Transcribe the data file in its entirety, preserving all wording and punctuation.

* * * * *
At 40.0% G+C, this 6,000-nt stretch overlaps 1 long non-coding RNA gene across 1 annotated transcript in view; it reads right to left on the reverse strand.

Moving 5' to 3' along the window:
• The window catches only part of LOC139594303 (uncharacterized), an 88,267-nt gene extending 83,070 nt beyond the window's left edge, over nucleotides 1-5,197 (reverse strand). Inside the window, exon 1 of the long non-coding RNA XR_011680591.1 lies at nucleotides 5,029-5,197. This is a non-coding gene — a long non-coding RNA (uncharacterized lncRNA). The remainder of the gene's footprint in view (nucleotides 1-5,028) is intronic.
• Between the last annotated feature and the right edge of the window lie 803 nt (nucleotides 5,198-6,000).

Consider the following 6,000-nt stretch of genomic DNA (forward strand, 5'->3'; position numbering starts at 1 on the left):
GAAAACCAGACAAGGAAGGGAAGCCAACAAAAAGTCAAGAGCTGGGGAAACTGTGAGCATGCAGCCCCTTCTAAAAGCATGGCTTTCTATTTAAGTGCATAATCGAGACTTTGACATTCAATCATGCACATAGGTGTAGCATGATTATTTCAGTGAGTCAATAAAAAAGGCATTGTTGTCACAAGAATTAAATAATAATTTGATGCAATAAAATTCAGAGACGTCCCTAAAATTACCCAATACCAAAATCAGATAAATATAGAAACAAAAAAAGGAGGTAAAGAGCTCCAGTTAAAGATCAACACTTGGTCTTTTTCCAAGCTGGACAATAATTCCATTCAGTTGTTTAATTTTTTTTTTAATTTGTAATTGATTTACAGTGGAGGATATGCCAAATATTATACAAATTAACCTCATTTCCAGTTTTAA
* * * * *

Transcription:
At 40.0% G+C, this 6,000-nt stretch overlaps 1 long non-coding RNA gene across 1 annotated transcript in view; it reads right to left on the reverse strand.

Moving 5' to 3' along the window:
• The window catches only part of LOC139594303 (uncharacterized), an 88,267-nt gene extending 83,070 nt beyond the window's left edge, over nucleotides 1-5,197 (reverse strand). Inside the window, exon 1 of the long non-coding RNA XR_011680591.1 lies at nucleotides 5,029-5,197. This is a non-coding gene — a long non-coding RNA (uncharacterized lncRNA). The remainder of the gene's footprint in view (nucleotides 1-5,028) is intronic.
• Between the last annotated feature and the right edge of the window lie 803 nt (nucleotides 5,198-6,000).

Consider the following 6,000-nt stretch of genomic DNA (forward strand, 5'->3'; position numbering starts at 1 on the left):
GAAAACCAGACAAGGAAGGGAAGCCAACAAAAAGTCAAGAGCTGGGGAAACTGTGAGCATGCAGCCCCTTCTAAAAGCATGGCTTTCTATTTAAGTGCATAATCGAGACTTTGACATTCAATCATGCACATAGGTGTAGCATGATTATTTCAGTGAGTCAATAAAAAAGGCATTGTTGTCACAAGAATTAAATAATAATTTGATGCAATAAAATTCAGAGACGTCCCTAAAATTACCCAATACCAAAATCAGATAAATATAGAAACAAAAAAAGGAGGTAAAGAGCTCCAGTTAAAGATCAACACTTGGTCTTTTTCCAAGCTGGACAATAATTCCATTCAGTTGTTTAATTTTTTTTTTAATTTGTAATTGATTTACAGTGGAGGATATGCCAAATATTATACAAATTAACCTCATTTCCAGTTTTAA